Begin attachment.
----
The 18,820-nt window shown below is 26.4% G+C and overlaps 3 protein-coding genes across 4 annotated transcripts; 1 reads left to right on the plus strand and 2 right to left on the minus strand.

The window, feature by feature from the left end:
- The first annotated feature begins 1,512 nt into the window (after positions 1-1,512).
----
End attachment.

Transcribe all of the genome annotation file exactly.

The 18,820-nt window shown below is 26.4% G+C and overlaps 3 protein-coding genes across 4 annotated transcripts; 1 reads left to right on the plus strand and 2 right to left on the minus strand.

The window, feature by feature from the left end:
- The first annotated feature begins 1,512 nt into the window (after positions 1-1,512).